Last year, I reviewed P. Dieudonné's third novel, Rechercheur De Klerck en de ongrijpbare dood (Inspector De Klerck and the Elusive Death, 2020), which spectacularly broke away from the Amsterdam School of Dutch politieromans (police novels) to present a classically-styled detective novel coated with a modern varnish – centering on no less than three fantastically done, dare devil impossible crimes. Not something you would expect from A.C. Baantjer or his followers.
So I wondered what, exactly, Dieudonné had in store with his fourth novel, Rechercheur De Klerck en het lijk in transito (Inspector De Klerck and the Corpse in Transit, 2021). An unbreakable alibi? A dying message? Another impossible crime or locked room mystery? The story turned out to be a straightforward, Baantjer-style police novel, like Rechercheur De Klerck en het doodvonnis (Inspector De Klerck and the Death Sentence, 2019), but with more plot-threads, solid piece of misdirection and a genuine whodunit pull.
Alexander van Oldenborgh is the fourth-generation director of Van Oldenborgh International Movers, specialized in removals on a global scale, who came to Inspectors Lucien de Klerck and Ruben Klaver, of the Rotterdam police, to file a report – as he has been receiving telephone calls and letters with "a threatening, insinuating undertone." The threats come from an ex-employee, Jos van Trijffel, who raped a female co-worker thirty years ago and "simply disappeared from the face of the earth." Shortly after Van Oldenborch's departure, De Klerck and Klaver are dispatched to a brothel where a man has been shot and killed before he could get back in his car.
The victim happens to be a long-time employee of Van Oldenborch's company, Wilbert de Zeeuw, who caught Van Trijffel in the act thirty years ago before he escaped and disappeared. But is there a connection or merely a coincidence? De Zeeuw was talking with a man at the club, named Eddy, who was overheard saying to the victim "don't think I'm going to save your ass." He also had more money than can be accounted by his salary. So was De Zeeuw a casualty of "a heated conflict among criminals" or the victim of a revenge killing? De Klerck and Klaver have more on their plate than just this one murder.
Inspector De Klerck and the Corpse in Transit opened with Klaver telling De Klerck that the half-decomposed, unidentified remains of a man was discovered that morning on the Maasvlakte inside a shipping container from New Jersey. He was shot to death with the crime scene likely being on the other side of the world, which is a nightmare for both the American and Dutch police. So they're glad the case is a problem for the harbor police, but, as you probably guessed, there's a link with their investigation. However, the solution to this plot-thread is not as obvious as it appeared to be on first sight. On a somewhat lighter note is the friendly competition playing out in the background between the police of Rotterdam and Utrecht to catch a slippery lingerie thief.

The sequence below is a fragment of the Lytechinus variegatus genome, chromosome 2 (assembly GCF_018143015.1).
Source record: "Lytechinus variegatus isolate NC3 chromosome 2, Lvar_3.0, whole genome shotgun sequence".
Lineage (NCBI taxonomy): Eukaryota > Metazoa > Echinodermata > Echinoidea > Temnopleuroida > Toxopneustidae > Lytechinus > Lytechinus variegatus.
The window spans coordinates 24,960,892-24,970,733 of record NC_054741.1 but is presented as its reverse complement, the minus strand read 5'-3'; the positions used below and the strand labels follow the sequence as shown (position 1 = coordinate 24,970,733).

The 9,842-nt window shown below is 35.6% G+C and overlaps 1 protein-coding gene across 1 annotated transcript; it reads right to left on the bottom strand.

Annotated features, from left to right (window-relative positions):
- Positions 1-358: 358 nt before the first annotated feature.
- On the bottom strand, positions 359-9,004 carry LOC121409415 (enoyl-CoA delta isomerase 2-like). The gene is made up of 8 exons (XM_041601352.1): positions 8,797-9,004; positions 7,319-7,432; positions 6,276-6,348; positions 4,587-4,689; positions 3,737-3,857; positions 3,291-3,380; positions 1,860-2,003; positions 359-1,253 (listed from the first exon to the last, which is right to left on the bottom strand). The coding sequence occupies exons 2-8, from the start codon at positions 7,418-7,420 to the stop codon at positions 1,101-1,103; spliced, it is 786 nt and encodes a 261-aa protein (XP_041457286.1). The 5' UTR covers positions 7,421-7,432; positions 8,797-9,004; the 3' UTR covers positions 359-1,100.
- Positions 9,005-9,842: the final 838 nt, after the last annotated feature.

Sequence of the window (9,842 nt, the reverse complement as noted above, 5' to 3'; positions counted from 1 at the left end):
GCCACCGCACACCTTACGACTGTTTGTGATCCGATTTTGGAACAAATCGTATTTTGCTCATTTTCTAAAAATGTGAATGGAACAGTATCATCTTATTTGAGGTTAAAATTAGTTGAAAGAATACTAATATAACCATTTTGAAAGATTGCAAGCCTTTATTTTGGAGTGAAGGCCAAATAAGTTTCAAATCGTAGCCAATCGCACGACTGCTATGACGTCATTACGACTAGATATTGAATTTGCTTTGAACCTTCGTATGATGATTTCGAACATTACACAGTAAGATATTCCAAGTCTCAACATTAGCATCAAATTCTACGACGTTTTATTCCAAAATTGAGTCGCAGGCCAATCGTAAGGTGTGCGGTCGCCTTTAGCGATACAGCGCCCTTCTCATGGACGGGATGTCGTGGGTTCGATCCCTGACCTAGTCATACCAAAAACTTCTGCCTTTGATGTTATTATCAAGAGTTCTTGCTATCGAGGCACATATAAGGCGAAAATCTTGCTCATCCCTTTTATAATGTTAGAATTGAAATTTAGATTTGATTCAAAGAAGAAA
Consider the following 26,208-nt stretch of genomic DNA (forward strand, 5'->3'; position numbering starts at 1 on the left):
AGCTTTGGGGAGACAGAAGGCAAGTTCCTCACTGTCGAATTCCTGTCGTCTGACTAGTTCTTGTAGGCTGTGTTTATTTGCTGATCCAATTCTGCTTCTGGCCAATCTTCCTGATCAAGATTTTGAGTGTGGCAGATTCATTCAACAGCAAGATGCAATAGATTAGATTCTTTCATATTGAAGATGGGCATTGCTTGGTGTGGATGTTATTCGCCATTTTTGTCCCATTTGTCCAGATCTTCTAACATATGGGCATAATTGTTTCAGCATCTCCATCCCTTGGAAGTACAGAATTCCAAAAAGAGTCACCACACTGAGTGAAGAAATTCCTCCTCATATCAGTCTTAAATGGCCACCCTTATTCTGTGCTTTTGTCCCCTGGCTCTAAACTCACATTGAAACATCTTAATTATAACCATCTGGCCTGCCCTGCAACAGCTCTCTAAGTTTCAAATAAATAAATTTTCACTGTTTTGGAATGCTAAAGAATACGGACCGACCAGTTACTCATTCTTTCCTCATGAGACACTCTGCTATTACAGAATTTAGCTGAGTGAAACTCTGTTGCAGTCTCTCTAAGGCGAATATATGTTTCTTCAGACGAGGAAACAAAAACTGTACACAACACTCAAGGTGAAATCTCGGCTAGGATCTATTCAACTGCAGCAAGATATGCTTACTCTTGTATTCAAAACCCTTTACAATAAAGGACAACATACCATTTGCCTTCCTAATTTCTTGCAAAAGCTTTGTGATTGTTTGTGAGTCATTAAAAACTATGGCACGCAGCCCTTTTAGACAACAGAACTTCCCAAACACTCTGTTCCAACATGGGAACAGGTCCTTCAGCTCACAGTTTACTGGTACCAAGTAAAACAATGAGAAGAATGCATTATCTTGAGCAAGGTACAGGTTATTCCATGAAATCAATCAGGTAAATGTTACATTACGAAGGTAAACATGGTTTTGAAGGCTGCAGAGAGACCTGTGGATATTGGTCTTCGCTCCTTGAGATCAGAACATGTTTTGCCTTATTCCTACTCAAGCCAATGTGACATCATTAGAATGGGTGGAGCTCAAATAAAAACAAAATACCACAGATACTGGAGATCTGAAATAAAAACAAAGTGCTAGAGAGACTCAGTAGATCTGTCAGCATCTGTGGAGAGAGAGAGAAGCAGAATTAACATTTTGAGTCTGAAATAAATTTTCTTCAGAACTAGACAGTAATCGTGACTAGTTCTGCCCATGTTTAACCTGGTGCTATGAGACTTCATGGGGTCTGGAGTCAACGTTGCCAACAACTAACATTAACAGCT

Somehow, one way or another, everything is linked with the elusive, ever-present Van Trijffel in the background who might actually be responsible for thinning out the ranks of suspects as all of the murders carry the same M.O. – two gunshots to the chest. Dieudonné played a marvelous, but risky, hand in tying everything together while trying to distract the reader away from the murderer. I had my suspicions about the murderer, but this character was such a strange, oddly-behaving piece of the puzzle that I didn't know where, or how, it exactly fitted into the plot. So when that was explained, I felt a little cheated at first, but it really wasn't a cheat at all. Just a clever bit of misdirection that walked a fine, slippery tightrope with the stone cold motive being hardest part to swallow. Something that initially didn't ring entirely true, but, on second thought, it made sense and was (kind of) hinted at. Let's just say Dieudonné and De Klerck got the better of me here.
Inspector De Klerck and the Corpse in Transit can be summed as an old school whodunit, masquerading as a contemporary police novel, which gratefully exploited the modern world to create a knottier, more intricate plot than usually found in these type of police novels of the Amsterdam School. More importantly, Dieudonné figured out how to write a Baantjer-style novel without becoming a pale, watered-down imitation. So many have tried over the decades. For example, they gave the 2000s TV adaptation of Janwillem van de Wetering's Grijpstra & De Gier a diluted, Baantjer-like formula. Even the man himself, Appie Baantjer, tried to catch lightening in a bottle twice when he co-created the Bureau Raampoort series with Simon de Waal in 2009, but they never got it down quite right. Most of them were more concerned with the recreating the superficial features that sold close to ten million copies and kept millions of viewers glued to the TV for more than a decade.
So most of his imitators and following have little more to offer than a nostalgic placebo, but Dieudonné created with Lucien de Klerck and Ruben Klaver that can breath on its own without being weighed down by the comparison, because he did two things radically different. Dieudonné smartly moved away from Amsterdam as a setting, which has been done to death, but also the attention given to the plots makes the series standout. Very few Dutch writers who tried their hands at one of these police novels gives this much care and attention to the plot, clueing and misdirection or continually showed improvement.
Needless to say, this series comes highly recommended to all my Dutch readers and look forward to the next installment.